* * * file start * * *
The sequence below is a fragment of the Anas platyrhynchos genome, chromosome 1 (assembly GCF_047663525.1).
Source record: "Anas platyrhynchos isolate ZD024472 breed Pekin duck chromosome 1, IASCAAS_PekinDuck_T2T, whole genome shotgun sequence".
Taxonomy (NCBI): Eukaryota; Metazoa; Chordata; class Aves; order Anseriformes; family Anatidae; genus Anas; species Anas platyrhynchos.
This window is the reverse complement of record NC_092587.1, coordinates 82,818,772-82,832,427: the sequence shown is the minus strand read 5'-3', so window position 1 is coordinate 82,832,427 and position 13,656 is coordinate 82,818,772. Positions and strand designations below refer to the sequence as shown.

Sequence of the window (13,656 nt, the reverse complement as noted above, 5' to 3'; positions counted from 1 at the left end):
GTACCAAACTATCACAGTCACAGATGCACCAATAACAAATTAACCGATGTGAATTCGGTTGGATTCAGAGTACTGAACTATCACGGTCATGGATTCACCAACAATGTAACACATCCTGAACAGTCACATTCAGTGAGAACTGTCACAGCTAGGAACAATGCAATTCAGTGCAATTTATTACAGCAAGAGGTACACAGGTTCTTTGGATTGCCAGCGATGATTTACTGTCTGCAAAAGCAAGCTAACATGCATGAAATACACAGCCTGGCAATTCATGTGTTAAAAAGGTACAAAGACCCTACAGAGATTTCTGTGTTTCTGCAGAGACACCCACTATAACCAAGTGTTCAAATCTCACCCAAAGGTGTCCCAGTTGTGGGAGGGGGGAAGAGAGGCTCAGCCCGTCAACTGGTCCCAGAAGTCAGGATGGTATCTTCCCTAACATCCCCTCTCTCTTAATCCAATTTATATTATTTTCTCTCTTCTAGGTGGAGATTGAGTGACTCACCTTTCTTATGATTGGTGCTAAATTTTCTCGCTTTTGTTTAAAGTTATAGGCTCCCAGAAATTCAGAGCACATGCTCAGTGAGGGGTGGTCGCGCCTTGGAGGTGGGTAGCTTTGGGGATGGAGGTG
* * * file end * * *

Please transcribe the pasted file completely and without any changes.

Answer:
The sequence below is a fragment of the Anas platyrhynchos genome, chromosome 1 (assembly GCF_047663525.1).
Source record: "Anas platyrhynchos isolate ZD024472 breed Pekin duck chromosome 1, IASCAAS_PekinDuck_T2T, whole genome shotgun sequence".
Taxonomy (NCBI): Eukaryota; Metazoa; Chordata; class Aves; order Anseriformes; family Anatidae; genus Anas; species Anas platyrhynchos.
This window is the reverse complement of record NC_092587.1, coordinates 82,818,772-82,832,427: the sequence shown is the minus strand read 5'-3', so window position 1 is coordinate 82,832,427 and position 13,656 is coordinate 82,818,772. Positions and strand designations below refer to the sequence as shown.

Sequence of the window (13,656 nt, the reverse complement as noted above, 5' to 3'; positions counted from 1 at the left end):
GTACCAAACTATCACAGTCACAGATGCACCAATAACAAATTAACCGATGTGAATTCGGTTGGATTCAGAGTACTGAACTATCACGGTCATGGATTCACCAACAATGTAACACATCCTGAACAGTCACATTCAGTGAGAACTGTCACAGCTAGGAACAATGCAATTCAGTGCAATTTATTACAGCAAGAGGTACACAGGTTCTTTGGATTGCCAGCGATGATTTACTGTCTGCAAAAGCAAGCTAACATGCATGAAATACACAGCCTGGCAATTCATGTGTTAAAAAGGTACAAAGACCCTACAGAGATTTCTGTGTTTCTGCAGAGACACCCACTATAACCAAGTGTTCAAATCTCACCCAAAGGTGTCCCAGTTGTGGGAGGGGGGAAGAGAGGCTCAGCCCGTCAACTGGTCCCAGAAGTCAGGATGGTATCTTCCCTAACATCCCCTCTCTCTTAATCCAATTTATATTATTTTCTCTCTTCTAGGTGGAGATTGAGTGACTCACCTTTCTTATGATTGGTGCTAAATTTTCTCGCTTTTGTTTAAAGTTATAGGCTCCCAGAAATTCAGAGCACATGCTCAGTGAGGGGTGGTCGCGCCTTGGAGGTGGGTAGCTTTGGGGATGGAGGTG